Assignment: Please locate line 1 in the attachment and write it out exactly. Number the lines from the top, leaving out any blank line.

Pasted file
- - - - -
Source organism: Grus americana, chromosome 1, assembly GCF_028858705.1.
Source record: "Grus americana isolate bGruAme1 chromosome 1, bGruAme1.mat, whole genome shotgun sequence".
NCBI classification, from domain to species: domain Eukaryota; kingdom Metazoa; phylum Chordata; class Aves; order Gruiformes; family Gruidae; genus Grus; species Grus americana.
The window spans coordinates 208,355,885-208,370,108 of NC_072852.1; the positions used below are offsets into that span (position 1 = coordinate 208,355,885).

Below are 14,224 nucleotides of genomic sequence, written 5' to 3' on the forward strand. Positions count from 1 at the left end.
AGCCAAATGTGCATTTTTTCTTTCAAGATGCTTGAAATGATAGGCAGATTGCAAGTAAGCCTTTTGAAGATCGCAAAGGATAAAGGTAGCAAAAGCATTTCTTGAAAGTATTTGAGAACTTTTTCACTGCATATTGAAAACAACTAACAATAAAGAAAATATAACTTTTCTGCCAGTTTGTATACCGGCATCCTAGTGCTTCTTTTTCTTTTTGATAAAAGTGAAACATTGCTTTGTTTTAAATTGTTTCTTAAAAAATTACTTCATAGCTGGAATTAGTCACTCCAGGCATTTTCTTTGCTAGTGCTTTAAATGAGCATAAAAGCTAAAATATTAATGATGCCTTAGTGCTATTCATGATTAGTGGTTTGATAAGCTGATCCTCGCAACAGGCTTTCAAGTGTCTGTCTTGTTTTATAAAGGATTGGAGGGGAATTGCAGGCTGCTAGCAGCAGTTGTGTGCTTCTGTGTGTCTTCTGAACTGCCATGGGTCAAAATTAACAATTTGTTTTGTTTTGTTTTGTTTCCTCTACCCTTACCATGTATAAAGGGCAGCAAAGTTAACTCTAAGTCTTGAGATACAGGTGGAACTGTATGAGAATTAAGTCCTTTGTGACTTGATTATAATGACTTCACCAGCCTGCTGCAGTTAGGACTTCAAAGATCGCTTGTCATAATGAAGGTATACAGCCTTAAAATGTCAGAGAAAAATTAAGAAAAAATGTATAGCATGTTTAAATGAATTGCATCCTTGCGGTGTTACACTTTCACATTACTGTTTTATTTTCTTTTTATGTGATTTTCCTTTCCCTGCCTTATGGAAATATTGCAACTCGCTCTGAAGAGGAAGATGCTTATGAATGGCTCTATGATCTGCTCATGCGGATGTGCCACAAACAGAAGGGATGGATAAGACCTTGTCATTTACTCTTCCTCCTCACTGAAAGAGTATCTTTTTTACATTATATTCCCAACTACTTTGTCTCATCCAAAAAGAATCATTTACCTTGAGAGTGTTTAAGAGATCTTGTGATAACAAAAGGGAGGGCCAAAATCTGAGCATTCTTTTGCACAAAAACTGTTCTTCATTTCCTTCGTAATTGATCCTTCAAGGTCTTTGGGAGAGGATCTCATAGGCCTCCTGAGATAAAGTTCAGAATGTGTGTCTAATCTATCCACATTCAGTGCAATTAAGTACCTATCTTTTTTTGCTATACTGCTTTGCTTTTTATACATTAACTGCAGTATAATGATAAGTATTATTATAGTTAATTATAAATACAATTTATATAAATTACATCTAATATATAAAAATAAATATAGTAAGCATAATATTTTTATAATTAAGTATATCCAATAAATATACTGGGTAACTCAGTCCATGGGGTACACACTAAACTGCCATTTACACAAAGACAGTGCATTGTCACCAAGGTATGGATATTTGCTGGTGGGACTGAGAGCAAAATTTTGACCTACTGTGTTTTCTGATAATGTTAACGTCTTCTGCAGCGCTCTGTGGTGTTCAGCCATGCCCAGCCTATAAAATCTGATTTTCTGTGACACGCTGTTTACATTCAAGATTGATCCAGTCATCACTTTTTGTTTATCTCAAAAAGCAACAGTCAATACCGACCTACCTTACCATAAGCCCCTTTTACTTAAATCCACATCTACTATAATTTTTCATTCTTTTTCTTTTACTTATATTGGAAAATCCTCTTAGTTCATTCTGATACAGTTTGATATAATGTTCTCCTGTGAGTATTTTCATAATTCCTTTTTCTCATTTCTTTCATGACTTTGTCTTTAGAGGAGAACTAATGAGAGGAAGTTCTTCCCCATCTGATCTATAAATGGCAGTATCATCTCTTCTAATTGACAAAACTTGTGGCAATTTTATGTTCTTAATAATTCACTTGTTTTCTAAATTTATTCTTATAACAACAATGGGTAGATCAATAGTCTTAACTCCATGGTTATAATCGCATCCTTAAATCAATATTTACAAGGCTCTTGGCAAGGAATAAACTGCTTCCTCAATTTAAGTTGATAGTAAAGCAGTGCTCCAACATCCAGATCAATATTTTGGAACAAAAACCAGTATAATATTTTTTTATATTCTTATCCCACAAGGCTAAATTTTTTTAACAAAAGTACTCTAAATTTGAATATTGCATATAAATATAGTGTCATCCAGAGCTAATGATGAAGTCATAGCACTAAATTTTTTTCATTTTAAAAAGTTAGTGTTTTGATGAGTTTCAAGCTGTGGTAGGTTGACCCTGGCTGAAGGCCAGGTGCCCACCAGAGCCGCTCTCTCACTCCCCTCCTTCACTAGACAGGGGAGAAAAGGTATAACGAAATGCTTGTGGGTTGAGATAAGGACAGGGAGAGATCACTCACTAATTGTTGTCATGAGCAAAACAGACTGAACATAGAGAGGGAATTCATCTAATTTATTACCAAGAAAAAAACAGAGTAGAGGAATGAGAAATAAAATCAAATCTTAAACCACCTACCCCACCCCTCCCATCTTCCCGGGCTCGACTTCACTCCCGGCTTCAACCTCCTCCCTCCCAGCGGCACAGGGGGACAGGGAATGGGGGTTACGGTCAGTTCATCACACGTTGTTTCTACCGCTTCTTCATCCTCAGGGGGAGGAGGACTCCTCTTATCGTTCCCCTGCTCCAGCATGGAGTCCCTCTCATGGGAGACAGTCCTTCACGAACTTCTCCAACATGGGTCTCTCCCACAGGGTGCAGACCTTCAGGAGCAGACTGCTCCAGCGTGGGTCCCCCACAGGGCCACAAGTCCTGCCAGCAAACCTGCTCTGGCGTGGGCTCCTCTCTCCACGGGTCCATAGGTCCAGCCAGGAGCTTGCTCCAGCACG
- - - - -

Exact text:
Source organism: Grus americana, chromosome 1, assembly GCF_028858705.1.